By Chris Wilson
January 17, 2018

The White House physician reported Tuesday that President Trump is in “excellent” overall health based on a four-hour examination. At Trump’s request, said Dr. Ronny Jackson, this included a common test of cognitive ability on which the President reportedly scored a perfect 30 out of 30.

Trump, who has famously bragged about his intelligence on Twitter, wasted no time in brandishing his score. In an interview with Reuters Wednesday, he blamed his three most recent predecessors for their failure regarding North Korea, and said, “I guess they all realized they were going to have to leave it to a president that scored the highest on tests.”

The 15-minute exam that Jackson administered is called the Montreal Cognitive Assessment, or MoCA, and is widely used to test for early signs of diseases like Alzheimer’s and other forms of dementia. None of the questions are difficult for someone who does not suffer from cognitive impairment, but “the test is very sensitive to early stages of these conditions,” says Dr. Ziad Nasreddine, who developed the assessment in 1996. “It’s unlikely that [Trump] has dementia or Alzheimer’s.”

Unlikely, but not impossible, says Dr. Paul J. Moberg, the clinical director of neuropsychology service at the University of Pennsylvania’s medical school.

“Just because a person gets a 30 out of 30 doesn’t mean you wouldn’t pick up even very significant impairments in further testing,” he said. “A more comprehensive neurological exam would be required to really tease that out.”

In some cases, he said, families might bring in a patient because he or she is demonstrating clear signs of dementia, such as memory loss or confusion, and the patient will ace the MoCA — only to be confirmed as having a serious deficit when given a comprehensive test that can take anywhere from three hours to a day.

“The MoCA is a wonderful cognitive screening test. But that’s what it is: a screening test,” says Moberg’s colleague David R. Roalf, a research assistant professor at the University of Pennsylvania Department of Psychiatry. “It doesn’t necessarily speak to competency, per se.” Moberg agreed: “A screening measure is not enough to assess competency.”

Why Trump requested the test is unclear, though he is undoubtedly aware that many of his critics have questioned whether he is mentally competent to be commander-in-chief. The most rigorous armchair psychiatry came from a publication that collected many hours of footage of interviews Trump has given since the 1980s and then consulted a battery of experts, some of whom suggested changes in his speech patterns strongly suggest cognitive decline. Other long-range diagnoses include narcissistic personality disorder, though at least one expert has both concurred with that assessment and suggested it does not impair Trump’s competency.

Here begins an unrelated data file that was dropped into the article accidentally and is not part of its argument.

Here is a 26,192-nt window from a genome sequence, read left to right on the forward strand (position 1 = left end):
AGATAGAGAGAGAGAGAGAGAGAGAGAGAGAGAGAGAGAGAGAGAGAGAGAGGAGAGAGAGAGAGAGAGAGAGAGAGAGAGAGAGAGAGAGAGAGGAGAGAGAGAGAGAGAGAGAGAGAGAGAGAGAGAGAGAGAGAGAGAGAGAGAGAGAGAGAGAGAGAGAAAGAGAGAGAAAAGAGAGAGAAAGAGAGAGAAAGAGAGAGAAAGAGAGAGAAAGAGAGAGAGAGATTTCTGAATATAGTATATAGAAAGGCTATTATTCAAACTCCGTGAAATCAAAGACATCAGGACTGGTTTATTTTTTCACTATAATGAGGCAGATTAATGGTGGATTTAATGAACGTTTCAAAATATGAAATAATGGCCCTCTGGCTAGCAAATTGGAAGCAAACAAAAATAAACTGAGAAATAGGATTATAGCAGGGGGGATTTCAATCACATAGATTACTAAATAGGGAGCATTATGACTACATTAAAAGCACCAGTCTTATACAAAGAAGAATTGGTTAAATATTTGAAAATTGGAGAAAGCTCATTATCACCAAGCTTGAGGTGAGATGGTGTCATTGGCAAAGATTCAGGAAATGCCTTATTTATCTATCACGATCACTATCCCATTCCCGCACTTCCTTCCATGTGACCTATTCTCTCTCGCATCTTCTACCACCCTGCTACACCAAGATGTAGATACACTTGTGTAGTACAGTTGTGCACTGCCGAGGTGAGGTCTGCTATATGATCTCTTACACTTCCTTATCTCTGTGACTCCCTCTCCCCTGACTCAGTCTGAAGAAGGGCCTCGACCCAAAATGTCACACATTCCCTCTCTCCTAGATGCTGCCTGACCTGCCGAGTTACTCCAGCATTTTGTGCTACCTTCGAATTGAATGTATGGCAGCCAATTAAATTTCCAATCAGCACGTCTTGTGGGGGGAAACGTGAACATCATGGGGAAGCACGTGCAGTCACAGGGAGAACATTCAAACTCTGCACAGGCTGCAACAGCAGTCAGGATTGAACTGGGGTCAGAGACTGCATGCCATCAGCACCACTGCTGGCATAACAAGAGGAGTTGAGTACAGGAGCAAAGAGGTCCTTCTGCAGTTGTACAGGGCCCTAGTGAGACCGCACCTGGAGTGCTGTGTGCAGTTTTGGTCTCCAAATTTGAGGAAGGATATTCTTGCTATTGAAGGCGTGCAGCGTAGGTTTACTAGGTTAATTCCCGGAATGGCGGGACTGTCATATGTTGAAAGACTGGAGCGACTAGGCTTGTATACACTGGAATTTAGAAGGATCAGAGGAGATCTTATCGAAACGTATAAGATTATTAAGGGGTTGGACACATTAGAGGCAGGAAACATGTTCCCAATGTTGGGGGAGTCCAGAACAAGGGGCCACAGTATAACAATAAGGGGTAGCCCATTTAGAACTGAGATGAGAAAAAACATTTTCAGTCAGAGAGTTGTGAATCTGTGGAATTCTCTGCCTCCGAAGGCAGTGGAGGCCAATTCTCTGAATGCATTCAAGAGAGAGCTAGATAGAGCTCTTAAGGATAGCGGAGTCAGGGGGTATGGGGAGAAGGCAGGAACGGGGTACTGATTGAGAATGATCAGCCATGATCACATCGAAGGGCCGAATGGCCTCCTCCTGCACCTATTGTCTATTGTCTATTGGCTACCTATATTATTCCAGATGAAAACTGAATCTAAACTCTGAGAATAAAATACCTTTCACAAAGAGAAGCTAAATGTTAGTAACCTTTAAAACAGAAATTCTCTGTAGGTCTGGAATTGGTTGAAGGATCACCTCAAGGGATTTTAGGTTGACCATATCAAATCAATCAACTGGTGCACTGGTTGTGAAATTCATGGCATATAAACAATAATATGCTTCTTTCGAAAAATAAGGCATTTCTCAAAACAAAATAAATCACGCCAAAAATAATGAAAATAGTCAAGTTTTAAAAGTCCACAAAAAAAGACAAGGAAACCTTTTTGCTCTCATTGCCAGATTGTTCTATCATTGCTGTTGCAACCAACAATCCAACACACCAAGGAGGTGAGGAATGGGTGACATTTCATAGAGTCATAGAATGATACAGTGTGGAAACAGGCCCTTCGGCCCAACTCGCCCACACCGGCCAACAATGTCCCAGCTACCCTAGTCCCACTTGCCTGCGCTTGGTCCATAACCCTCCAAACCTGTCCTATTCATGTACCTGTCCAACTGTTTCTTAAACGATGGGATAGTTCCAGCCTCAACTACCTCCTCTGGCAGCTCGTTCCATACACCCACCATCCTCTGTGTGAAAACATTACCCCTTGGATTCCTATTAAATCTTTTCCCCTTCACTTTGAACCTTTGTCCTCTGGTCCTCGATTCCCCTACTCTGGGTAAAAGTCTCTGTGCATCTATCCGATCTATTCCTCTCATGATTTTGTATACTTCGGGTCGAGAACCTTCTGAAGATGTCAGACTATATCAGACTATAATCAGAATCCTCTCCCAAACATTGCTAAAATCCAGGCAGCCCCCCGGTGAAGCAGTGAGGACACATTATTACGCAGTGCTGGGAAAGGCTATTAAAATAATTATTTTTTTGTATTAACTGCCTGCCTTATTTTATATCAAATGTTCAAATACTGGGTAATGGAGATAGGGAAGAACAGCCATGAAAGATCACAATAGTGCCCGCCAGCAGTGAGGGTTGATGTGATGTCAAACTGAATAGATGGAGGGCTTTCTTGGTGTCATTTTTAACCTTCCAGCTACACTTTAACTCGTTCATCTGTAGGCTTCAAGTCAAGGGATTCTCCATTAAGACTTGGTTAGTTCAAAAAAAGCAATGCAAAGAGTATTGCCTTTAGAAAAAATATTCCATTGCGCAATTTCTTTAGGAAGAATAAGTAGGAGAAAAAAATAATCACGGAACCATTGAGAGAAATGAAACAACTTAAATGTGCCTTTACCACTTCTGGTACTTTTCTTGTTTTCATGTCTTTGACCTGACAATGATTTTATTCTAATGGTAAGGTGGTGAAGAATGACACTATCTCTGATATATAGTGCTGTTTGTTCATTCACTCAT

The MoCA assigns 11 tasks that test different cognitive skills. The first question, for example, poses to the examinee: “Please draw a line, going from a number to a letter in ascending order,” using the following image:

A few questions later, the test-taker is asked to name three animals:

(“Dromedary,” which is specifically a one-hump camel, is an acceptable answer to the third picture.)

Jackson himself clarified in his briefing with reporters on the President’s health that the exam is only “a screening assessment for cognitive impairment,” not a detailed survey of any sort. In other words, Trump cannot wave his cognitive report card and silence all skeptics, but neither should those skeptics ignore the results of his screening — if they should be speculating on his mental health at all, which the American Psychiatric Association discourages its members from doing.

Only a more thorough exam would shed definitive light on the President’s cognitive prowess. It appears unlikely. Jackson said the President’s score “does rule out the need to do any other cognitive testing.” This could still happen if Trump requested it, but it not standard practice to assess a President’s mental health during his annual physical.

Note: Though easy to find online, the MoCA is copyrighted by its developer, who requests that only excerpts be reprinted so that it won’t become too commonly recognizable when used. TIME is using the above screenshots with permission.


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